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April 11th, 2016
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Rufous-capped Warbler, Black-capped Gnatcatcher, Greater Pewee

A splendid day of classic spring birding in the Santa Rita Mountains, with an excellent 91 species. Florida Canyon was just sensational!

Green Valley:

A brief walk in the neighborhood south of Continental Rd produced ANNA’S HUMMINGBIRD, BLACK-TAILED GNATCATCHER, LUCY’S WARBLER, BREWER’S SPARROW, PYRRHULOXIA, and HOODED ORIOLE. A NEOTROPIC CORMORANT was an odd sight, flying over the saguaros.

Black-tailed Gnatcatcher

Brewer's Sparrow

Rufous-winged Sparrow

Florida Canyon:

Florida Canyon

We stopped along the entrance road to find a few more of the expected mesquite desert species, such as BELL’S VIREO, BLACK-THROATED and RUFOUS-WINGED SPARROWS, and CANYON TOWHEE. I was more surprised to find a pair of CHIHUAHUAN RAVENS here, not a regular site for this species at this time of year.

Chihuahuan Raven

Chihuahuan Raven

Bell's Vireo

Black-throated Sparrow

Black-throated Sparrow

We eventually located a singing RUFOUS-CAPPED WARBLER in the usual breeding area above the oak grove, a half mile above the parking area (it seems like a lot further when you hike the steep, rocky trail, but I’ve measured it more than once and it’s definitely only a half mile). I’m fairly sure a second bird was present, which is to be expected, with no doubt more pairs further up canyon beyond the end of the rough trail.

Rufous-capped Warbler

Florida Canyon

Florida Canyon

We didn’t see the BLACK-CAPPED GNATCATCHERS around the nest I found a few days ago that is close to the trail. The nest is now fully built, but the birds’ absence was a mystery. Maybe they have given up, as this location would be busy with enthusiastic birders and unwitting hikers. Alternatively, they might be just in the period between completing the nest and the first egg being laid, and could be back in the next day or two. We shall see.

Either way, we later watched a pair of BLACK-CAPPED GNATCATCHERS nearby, fairly distantly and much further from the trail, and they too appeared to be collecting nesting material (probably spider web) from a rocky cliff and repeatedly heading into a mesquite tree at the base of the slope. It could be the same pair rebuilding, or another pair. There were two pairs fighting it out in this same area a couple of weeks ago, so either explanation could be viable.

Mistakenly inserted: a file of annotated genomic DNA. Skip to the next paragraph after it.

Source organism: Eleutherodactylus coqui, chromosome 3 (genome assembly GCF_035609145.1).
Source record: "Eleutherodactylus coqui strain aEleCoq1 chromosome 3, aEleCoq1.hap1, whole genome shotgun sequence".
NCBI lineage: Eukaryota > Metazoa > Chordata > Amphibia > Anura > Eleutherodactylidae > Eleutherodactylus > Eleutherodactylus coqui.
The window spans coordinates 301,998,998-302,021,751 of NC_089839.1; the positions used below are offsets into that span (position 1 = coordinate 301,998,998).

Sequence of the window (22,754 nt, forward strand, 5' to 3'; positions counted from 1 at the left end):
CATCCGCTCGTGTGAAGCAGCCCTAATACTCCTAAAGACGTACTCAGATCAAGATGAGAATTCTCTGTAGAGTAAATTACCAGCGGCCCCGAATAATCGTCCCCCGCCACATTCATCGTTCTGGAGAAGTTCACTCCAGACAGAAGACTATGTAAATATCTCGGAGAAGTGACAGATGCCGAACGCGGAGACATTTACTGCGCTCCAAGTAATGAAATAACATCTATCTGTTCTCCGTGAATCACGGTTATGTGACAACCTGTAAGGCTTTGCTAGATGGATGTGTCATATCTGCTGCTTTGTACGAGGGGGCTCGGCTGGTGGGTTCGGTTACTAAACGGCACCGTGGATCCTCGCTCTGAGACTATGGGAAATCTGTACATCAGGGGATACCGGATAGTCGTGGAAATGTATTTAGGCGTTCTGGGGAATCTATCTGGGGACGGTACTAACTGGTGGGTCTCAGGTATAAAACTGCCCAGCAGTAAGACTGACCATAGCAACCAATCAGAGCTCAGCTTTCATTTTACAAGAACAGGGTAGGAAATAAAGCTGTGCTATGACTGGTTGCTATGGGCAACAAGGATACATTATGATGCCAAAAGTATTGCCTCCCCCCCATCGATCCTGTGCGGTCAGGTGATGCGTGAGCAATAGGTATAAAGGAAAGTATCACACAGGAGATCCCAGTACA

Today was definitely GREATER PEWEE day. While they only breed in high elevation pines, they tend to sing and call excitedly lower down when they first arrive in spring. We saw and heard at least five in the canyon.

Greater Pewee

Greater Pewee

Greater Pewee

The GRAY HAWKS have reached the point in the breeding season that they aggressively dive-bombed a pair of passing RED-TAILED HAWKS, which was fun to watch.

Gray Hawk

‘AUDUBON’S’ YELLOW-RUMPED WARBLER was one of the commonest birds of the day, with dozens throughout the canyon. We also found one ‘MYRTLE’ YELLOW-RUMPED WARBLER just above the dam.

We also noted calling MONTEZUMA QUAIL, SHARP-SHINNED HAWK, two or three ‘singing’ GREATER ROADRUNNERS, WHITE-THROATED SWIFT, COSTA’S and RUFOUS HUMMINGBIRDS, NORTHERN BEARDLESS-TYRANNULET, HAMMOND’S and PACIFIC-SLOPE FLYCATCHERS, CASSIN’S KINGBIRD, BELL’S, PLUMBEOUS, HUTTON’S and my first WARBLING VIREO of the year, BLUE-GRAY GNATCATCHER (for the full gnatcatcher set), HERMIT THRUSH, ORANGE-CROWNED, BLACK-THROATED GRAY, TOWNSEND’S, HERMIT and WILSON’S WARBLERS, PAINTED REDSTART, GREEN-TAILED TOWHEE, RUFOUS-CROWNED SPARROW, an out-of-place ABERT’S TOWHEE, LINCOLN’S SPARROW, SUMMER TANAGER, and SCOTT’S ORIOLE.

Hammond's Flycatcher

Hermit Warbler

Ladder-backed Woodpecker

Red-spotted Admiral

Tiny Checkerspot

We saw a SONORAN WHIPSNAKE briefly, and had fun listening to CANYON TREEFROGS bleating like goats. We eventually tracked down the source of the sound – they were inside the big green water tank below the dam! I wonder if the people who drink the water in the research station know they’re in there…

Madera Canyon Rd:

A BOTTERI’S SPARROW was fairly easily found at mile 9.

Madera Canyon:

Santa Rita Lodge was quietening down in the late afternoon, but still had WILD TURKEY, MAGNIFICENT, BLACK-CHINNED and BROAD-BILLED HUMMINGBIRDS, DUSKY-CAPPED FLYCATCHER, and YELLOW-EYED JUNCO. The Turkey Vutlures were circling, and heading into their roost in the huge Arizona Sycamores behind the lodge.

Wild Turkey

Turkey Vulture

 

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